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Getting started with CQEngine: LINQ for Java, Only Faster

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CQEngine or collection query engine is a library that allows you to build indices over java collections and query them for objects using exposed properties. It offers similar capability to LINQ in .net but is thought to be  faster because it builds indices over collections before querying them and uses set theory instead of iterations.

In this post we will see how to query a simple collection of objects, in our example, a collection of users of a hypothetical system, using CQEngine. In a subsequent post, we will also see how iteratively searching a collection compares to querying via CQEngine.

The first step is to get the CQEengine jar file. Download the jar from the CQEngine website or if you are using Maven, add the following dependency.


Next, lets create the Class whose object we will be searching for:

package co.syntx.examples.cqengine;

import com.googlecode.cqengine.attribute.Attribute;
import com.googlecode.cqengine.attribute.SimpleAttribute;

public class User {

	private String username;
	private String password;
	private String fullname;
        private Role role;

	public User(String username, String password, String fullname, Role role) {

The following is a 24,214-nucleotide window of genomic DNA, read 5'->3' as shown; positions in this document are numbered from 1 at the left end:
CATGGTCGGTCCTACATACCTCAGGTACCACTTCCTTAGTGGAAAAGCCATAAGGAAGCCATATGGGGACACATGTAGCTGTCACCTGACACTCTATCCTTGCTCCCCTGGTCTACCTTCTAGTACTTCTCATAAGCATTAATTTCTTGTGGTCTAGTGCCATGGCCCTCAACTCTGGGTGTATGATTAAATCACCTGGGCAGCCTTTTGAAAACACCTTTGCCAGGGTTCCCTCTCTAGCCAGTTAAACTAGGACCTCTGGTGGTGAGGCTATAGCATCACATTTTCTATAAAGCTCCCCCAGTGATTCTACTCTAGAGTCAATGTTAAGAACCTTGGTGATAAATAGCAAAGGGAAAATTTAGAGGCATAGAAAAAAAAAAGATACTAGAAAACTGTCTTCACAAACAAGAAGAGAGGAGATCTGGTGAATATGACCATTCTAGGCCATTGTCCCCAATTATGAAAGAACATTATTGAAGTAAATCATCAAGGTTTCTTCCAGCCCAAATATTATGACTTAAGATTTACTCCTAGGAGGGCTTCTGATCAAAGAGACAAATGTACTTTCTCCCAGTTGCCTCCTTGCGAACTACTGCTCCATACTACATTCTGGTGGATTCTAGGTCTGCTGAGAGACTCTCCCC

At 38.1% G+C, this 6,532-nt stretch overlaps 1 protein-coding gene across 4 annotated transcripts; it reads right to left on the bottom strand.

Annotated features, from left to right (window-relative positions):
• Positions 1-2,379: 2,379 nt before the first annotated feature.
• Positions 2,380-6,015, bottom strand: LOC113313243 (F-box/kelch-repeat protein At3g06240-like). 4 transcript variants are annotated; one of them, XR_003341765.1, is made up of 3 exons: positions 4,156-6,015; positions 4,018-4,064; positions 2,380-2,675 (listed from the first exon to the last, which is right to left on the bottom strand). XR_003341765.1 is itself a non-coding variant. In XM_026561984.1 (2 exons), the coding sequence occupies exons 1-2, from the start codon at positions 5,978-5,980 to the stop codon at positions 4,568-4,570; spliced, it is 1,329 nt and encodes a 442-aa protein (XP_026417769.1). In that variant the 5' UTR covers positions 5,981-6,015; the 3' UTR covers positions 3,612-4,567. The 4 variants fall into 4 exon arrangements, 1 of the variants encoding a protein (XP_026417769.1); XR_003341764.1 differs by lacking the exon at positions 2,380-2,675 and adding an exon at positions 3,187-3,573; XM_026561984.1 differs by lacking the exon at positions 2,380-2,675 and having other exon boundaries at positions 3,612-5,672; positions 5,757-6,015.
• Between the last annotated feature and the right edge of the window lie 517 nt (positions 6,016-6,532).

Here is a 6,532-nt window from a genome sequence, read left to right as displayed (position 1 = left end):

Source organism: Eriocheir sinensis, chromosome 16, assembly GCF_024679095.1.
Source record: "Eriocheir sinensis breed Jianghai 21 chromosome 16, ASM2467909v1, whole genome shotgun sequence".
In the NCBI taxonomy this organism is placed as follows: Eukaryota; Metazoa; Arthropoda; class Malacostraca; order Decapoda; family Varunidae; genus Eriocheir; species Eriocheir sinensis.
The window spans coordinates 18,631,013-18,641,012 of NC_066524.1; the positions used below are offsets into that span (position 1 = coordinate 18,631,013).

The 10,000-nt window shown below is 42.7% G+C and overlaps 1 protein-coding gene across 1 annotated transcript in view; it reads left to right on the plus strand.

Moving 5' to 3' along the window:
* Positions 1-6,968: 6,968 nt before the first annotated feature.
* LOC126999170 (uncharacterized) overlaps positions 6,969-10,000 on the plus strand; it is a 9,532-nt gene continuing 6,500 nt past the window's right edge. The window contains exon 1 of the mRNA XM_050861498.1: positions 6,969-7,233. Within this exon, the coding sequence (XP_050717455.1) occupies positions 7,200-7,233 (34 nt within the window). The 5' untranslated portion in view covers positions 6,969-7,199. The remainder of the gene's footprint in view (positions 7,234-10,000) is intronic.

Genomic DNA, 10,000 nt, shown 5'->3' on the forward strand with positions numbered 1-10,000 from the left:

this.username = username;
		this.password = password;
		this.fullname = fullname;
		this.role = role;

	 public static final Attribute<User, String> FULL_NAME = new SimpleAttribute<User, String>("fullname") {
	        public String getValue(User user) { return user.fullname; }

	 public static final Attribute<User, String> USERNAME = new SimpleAttribute<User, String>("username") {
	        public String getValue(User user) { return user.username; }

	public String getUsername() {
		return username;

	public void setUsername(String username) {
		this.username = username;

	public String getPassword() {
		return password;

	public void setPassword(String password) {
		this.password = password;

	public String getFullname() {
		return fullname;

	public void setFullname(String fullname) {
		this.fullname = fullname;

	public Role getRole() {
		return role;

	public void setRole(Role role) {
		this.role = role;

Next, we write a class, to perform our searches. I will go function by function.

1. Function to Build a Test Indexed Collection:
In the following function, we build an indexed collection, define indices on attributes, and populate this collection with a certain number of objects. In actual usage, your collection will probably be filled with objects being returned from the DB, read from a file or other similar scenarios.

public void buildIndexedCollection(int size) throws Exception {
	indexedUsers = CQEngine.newInstance();

	for (int i = 0; i < size; i++) {
	    String username = RandomStringGenerator.generateRandomString(8,RandomStringGenerator.Mode.ALPHANUMERIC);
	    String password = RandomStringGenerator.generateRandomString(8,RandomStringGenerator.Mode.ALPHANUMERIC);
	    String fullname = RandomStringGenerator.generateRandomString(5,RandomStringGenerator.Mode.ALPHA)
			+ " " + RandomStringGenerator.generateRandomString(5,RandomStringGenerator.Mode.ALPHA);
	    Role role = new Role();